Wednesdays and Fridays are my days off. Fridays are taking up with housework and the “Friday Big Shop” but Wednesdays I like to take my dog Jack out for a nice walk somewhere, somewhere different from the cycle track near my home where I have to walk him on the days I’m at work.
Today we parked up at a little hamlet called Girsby and did a 5.8 mile walk around the “Sockburn Loop”. The area of Sockburn does have a little bit of a legend surrounding it:-
According to legend the brave Sir John Conyers, a Norman knight who came to England during the Conquest, slew the man-eating Sockburn Worm (dragon) that terrorised the good people of the neighbourhood. In return for his act of heroism the lands of Sockburn were awarded to the Conyer family and a grand hall was built. A tradition followed whereby the falchion, the sword that killed the dragon, was presented to every incoming new Bishop of Durham as they entered their new bishopric for the first time. The tradition ceased for about 200 years until its reintroduction in 1984. The ceremony takes place in the middle of Croft-on-Tees Bridge and the falchion is kept on permanent display in Durham Cathedral treasury.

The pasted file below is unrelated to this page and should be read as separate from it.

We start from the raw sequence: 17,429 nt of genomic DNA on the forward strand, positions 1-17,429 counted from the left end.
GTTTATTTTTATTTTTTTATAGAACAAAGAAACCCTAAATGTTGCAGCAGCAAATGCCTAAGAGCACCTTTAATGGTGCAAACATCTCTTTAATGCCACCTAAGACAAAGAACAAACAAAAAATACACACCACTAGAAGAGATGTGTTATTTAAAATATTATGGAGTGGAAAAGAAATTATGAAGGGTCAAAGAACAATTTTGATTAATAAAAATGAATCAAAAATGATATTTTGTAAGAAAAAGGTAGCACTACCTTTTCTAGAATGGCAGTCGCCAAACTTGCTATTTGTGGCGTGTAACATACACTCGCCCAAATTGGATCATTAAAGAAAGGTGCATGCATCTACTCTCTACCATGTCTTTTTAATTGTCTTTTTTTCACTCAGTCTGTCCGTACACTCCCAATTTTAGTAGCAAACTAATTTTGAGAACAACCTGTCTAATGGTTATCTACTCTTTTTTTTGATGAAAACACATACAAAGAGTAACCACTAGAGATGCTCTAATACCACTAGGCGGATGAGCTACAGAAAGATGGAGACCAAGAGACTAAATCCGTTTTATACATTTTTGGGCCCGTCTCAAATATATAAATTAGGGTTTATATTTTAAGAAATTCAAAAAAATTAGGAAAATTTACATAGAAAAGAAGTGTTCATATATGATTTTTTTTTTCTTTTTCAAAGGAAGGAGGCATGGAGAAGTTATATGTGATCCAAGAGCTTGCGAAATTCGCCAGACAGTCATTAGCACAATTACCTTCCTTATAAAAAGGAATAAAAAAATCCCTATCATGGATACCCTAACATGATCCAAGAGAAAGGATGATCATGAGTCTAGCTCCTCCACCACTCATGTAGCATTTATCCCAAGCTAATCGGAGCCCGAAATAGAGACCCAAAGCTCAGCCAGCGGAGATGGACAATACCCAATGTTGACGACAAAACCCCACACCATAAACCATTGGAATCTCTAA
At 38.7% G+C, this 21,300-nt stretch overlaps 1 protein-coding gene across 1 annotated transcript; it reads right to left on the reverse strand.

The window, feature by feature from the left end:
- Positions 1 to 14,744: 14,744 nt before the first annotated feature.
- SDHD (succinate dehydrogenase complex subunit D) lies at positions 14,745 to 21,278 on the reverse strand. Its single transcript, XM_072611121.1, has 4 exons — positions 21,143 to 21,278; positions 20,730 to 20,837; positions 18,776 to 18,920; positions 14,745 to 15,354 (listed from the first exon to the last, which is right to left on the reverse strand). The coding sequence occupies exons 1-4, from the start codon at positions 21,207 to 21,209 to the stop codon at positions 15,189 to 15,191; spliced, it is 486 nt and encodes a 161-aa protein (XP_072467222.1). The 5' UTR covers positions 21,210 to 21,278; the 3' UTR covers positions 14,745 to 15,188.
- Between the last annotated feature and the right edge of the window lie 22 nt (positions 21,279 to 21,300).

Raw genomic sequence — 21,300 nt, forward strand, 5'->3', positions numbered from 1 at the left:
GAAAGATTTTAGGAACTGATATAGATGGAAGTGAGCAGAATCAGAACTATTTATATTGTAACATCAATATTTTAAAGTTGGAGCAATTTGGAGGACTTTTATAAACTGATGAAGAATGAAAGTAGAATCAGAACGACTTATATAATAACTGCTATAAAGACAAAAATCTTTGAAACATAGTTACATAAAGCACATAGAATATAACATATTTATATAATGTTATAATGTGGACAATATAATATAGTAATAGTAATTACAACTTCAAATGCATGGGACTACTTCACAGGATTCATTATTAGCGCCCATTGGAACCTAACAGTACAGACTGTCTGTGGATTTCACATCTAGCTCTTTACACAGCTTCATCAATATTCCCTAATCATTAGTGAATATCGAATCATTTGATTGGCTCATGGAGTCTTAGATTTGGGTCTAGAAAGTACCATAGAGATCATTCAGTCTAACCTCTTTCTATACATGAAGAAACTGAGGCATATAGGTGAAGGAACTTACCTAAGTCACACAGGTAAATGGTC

One of England’s greatest poets, William Wordsworth, also spent several months at Sockburn Farm near to the hall where he met and courted his future wife Mary.
Along the way I took a few pics:-
Some teeny tiny daffodils – so cute
A dog and Dawn selfie – and no, I’m not trying to stick my tongue out to look like the dog – that’s my concentration face (I don’t usually do selfies!!!)
Girsby Bridle Bridge
View from the bridge of the River Tees – see it’s not all industrial 🙂
View high up at Girsby All Saint’s Church down to the bridge and river
This was all just a 10 minute drive from Yarm-On-Tees.